India to take 'long-term' view on surging fuel prices
NEW DELHI/MUMBAI: India will take a long-term view on the retail pricing of petrol and diesel to shield consumers from volatility in global markets, the government said on Wednesday, suggesting it could change the way pump prices are calculated.
Prices of diesel and petrol in India have surged to a record high, stoking opposition criticism of Prime Minister Narendra Modi’s administration for causing hardship to ordinary people.
Rising global crude prices are largely behind the surge, but fuel is also heavily taxed by India’s state and federal authorities, accounting for about half the cost of petrol and 40 percent of the diesel price. In Delhi, petrol costs 77.17 rupees ($1.13) a litre and diesel costs 68.34 rupees a litre.
“The government is keen that instead of having an ad hoc measure it may be desirable to have a long-term view which addresses not only the volatility but also takes care of the unnecessary ambiguity arising out of frequent ups and downs,” Law Minister Ravi Shankar Prasad told a news conference.
India is particularly at risk from stronger global prices for crude oil as it is the No.3 importer of the commodity buying about 80 percent of its oil needs.
The South Asian nation has a surplus of refined products, but local prices of petrol and diesel are linked to Singapore gasoline prices and Arab Gulf diesel prices.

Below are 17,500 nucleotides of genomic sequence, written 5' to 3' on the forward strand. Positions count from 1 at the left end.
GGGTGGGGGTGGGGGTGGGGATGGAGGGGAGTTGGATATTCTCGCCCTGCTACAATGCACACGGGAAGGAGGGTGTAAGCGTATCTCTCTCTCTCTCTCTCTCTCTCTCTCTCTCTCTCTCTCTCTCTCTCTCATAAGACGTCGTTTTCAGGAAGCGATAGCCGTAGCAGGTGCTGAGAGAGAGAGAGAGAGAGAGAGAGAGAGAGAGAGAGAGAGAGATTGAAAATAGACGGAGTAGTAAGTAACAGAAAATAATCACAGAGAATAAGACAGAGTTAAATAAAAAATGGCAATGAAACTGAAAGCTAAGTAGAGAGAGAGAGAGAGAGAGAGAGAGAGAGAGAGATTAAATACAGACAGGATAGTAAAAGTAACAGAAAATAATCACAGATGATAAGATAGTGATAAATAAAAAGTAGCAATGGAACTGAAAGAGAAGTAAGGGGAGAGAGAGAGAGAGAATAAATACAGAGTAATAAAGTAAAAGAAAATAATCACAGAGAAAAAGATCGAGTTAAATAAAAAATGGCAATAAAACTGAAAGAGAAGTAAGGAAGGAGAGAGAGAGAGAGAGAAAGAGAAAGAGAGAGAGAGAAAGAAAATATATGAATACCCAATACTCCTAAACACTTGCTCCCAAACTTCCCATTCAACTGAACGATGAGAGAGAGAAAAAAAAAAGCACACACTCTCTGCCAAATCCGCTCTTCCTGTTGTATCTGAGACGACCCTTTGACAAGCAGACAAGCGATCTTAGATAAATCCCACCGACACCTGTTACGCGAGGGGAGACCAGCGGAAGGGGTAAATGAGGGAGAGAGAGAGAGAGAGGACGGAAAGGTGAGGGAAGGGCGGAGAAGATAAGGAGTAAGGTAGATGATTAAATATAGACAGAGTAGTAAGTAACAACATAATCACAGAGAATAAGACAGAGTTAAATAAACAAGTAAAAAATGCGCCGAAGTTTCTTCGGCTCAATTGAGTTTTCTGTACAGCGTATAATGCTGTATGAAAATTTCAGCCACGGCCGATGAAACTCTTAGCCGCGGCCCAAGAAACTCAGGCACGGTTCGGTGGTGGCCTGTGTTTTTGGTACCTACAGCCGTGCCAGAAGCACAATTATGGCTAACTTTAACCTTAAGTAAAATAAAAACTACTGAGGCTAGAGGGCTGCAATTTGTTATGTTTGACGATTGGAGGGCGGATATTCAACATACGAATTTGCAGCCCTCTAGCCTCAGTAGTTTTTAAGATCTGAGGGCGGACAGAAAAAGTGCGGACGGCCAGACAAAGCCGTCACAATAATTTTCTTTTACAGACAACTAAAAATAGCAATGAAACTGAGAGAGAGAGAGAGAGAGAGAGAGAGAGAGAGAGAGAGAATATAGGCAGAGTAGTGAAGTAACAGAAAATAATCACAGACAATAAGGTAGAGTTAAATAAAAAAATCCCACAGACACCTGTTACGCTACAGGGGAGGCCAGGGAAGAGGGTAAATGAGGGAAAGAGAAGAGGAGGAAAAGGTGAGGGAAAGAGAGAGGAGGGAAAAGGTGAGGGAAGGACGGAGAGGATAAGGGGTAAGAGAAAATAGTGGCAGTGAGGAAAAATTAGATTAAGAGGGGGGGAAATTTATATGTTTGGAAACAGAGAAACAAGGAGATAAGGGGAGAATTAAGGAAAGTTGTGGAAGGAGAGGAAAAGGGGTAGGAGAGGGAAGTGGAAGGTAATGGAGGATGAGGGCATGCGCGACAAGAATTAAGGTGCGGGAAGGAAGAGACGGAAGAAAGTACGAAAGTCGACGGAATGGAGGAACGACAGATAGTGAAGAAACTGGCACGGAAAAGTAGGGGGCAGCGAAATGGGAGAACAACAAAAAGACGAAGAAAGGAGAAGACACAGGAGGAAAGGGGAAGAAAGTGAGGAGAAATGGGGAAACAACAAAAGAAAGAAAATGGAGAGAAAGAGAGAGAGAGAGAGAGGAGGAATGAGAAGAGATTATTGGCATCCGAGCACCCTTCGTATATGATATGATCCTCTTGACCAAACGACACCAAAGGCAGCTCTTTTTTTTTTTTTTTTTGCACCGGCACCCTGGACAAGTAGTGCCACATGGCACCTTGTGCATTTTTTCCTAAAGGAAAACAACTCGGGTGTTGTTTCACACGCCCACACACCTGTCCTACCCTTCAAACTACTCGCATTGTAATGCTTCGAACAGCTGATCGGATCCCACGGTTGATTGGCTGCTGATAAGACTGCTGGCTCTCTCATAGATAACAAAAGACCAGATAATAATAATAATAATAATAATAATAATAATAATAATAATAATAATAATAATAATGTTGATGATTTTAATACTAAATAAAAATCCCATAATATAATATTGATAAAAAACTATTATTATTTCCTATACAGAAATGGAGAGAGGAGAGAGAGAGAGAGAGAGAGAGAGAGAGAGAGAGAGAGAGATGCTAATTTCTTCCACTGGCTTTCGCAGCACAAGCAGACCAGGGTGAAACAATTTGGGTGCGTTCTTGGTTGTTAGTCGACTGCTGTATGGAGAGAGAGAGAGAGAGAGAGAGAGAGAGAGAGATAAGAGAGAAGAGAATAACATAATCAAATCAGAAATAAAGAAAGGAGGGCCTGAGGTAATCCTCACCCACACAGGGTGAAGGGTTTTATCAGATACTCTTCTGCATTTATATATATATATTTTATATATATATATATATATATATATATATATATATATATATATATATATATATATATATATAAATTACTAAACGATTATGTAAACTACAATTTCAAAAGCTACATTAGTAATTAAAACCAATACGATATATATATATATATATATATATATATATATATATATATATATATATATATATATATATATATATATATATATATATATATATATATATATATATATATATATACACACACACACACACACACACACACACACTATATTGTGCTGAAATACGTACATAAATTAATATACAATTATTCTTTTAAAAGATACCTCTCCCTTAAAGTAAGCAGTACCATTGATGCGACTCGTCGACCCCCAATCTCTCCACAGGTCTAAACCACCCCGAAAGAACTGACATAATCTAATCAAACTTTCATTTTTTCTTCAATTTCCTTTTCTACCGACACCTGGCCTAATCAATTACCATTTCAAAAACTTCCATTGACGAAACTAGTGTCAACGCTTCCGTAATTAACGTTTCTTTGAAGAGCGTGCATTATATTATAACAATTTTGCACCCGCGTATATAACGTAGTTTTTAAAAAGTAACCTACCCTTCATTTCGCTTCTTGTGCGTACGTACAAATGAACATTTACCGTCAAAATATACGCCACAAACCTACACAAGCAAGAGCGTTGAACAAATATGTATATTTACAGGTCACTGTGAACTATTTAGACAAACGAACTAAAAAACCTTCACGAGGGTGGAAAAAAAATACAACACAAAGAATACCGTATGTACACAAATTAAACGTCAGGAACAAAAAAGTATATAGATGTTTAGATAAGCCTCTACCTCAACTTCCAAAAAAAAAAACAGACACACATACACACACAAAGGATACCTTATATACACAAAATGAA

The pump price of the two locally-refined fuels also include import tax on the two products which the government could tinker with to help customers, industry sources say.
M. K. Surana, chairman of state-run fuel retailer and refiner Hindustan Petroleum Corp, said the government should review taxation of petrol and diesel to provide relief to the customer.
“The long term solution is to bring all the petroleum products under goods and service tax that will rationalise the taxation structure,” he added.
Opposition leaders have criticised the government for failing to rein in rising fuel prices, a politically-sensitive issue in one of the world’s biggest economies.
Rising pump prices are already adding to inflationary pressure and are strengthening the case for a rate hike.
India’s Economic Survey, issued by the finance ministry at the end of January, estimated a $10 per barrel rise in global oil prices reduced growth by 0.2-0.3 percentage points, increased wholesale price inflation by about 1.7 percentage points and worsens the current account deficit by about $9-10 billion.
Former Finance Minister P. Chidambaram of the opposition Congress Party tweeted that there was space to reduce petrol prices by about 25 rupees a litre.
“Fuel price hike has a cascading effect on inflation and the Reserve Bank of India will have to front-load interest rate hikes now,” said Rupa Rege Nitsure, group chief economist at L&T Finance Holdings in Mumbai.